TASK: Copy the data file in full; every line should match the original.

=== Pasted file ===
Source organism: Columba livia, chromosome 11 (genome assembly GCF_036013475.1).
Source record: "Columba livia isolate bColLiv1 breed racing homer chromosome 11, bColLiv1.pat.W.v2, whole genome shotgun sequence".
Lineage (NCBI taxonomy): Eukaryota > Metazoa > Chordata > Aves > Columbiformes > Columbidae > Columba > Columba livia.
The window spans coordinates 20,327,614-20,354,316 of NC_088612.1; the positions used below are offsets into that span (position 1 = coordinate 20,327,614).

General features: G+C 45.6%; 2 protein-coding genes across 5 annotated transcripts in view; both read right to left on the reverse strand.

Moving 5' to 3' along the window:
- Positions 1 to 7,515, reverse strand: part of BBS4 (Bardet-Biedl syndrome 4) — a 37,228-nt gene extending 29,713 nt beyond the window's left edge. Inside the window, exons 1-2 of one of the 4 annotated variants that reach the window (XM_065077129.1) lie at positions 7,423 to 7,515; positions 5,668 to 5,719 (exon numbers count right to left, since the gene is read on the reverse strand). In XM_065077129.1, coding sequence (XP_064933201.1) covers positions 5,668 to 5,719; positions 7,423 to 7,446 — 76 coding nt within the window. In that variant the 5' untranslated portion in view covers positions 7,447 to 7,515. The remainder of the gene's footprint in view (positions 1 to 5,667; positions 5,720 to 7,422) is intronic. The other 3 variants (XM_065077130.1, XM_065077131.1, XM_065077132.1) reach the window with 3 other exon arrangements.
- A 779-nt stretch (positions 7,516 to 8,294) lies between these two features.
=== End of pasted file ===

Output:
Source organism: Columba livia, chromosome 11 (genome assembly GCF_036013475.1).
Source record: "Columba livia isolate bColLiv1 breed racing homer chromosome 11, bColLiv1.pat.W.v2, whole genome shotgun sequence".
Lineage (NCBI taxonomy): Eukaryota > Metazoa > Chordata > Aves > Columbiformes > Columbidae > Columba > Columba livia.
The window spans coordinates 20,327,614-20,354,316 of NC_088612.1; the positions used below are offsets into that span (position 1 = coordinate 20,327,614).

General features: G+C 45.6%; 2 protein-coding genes across 5 annotated transcripts in view; both read right to left on the reverse strand.

Moving 5' to 3' along the window:
- Positions 1 to 7,515, reverse strand: part of BBS4 (Bardet-Biedl syndrome 4) — a 37,228-nt gene extending 29,713 nt beyond the window's left edge. Inside the window, exons 1-2 of one of the 4 annotated variants that reach the window (XM_065077129.1) lie at positions 7,423 to 7,515; positions 5,668 to 5,719 (exon numbers count right to left, since the gene is read on the reverse strand). In XM_065077129.1, coding sequence (XP_064933201.1) covers positions 5,668 to 5,719; positions 7,423 to 7,446 — 76 coding nt within the window. In that variant the 5' untranslated portion in view covers positions 7,447 to 7,515. The remainder of the gene's footprint in view (positions 1 to 5,667; positions 5,720 to 7,422) is intronic. The other 3 variants (XM_065077130.1, XM_065077131.1, XM_065077132.1) reach the window with 3 other exon arrangements.
- A 779-nt stretch (positions 7,516 to 8,294) lies between these two features.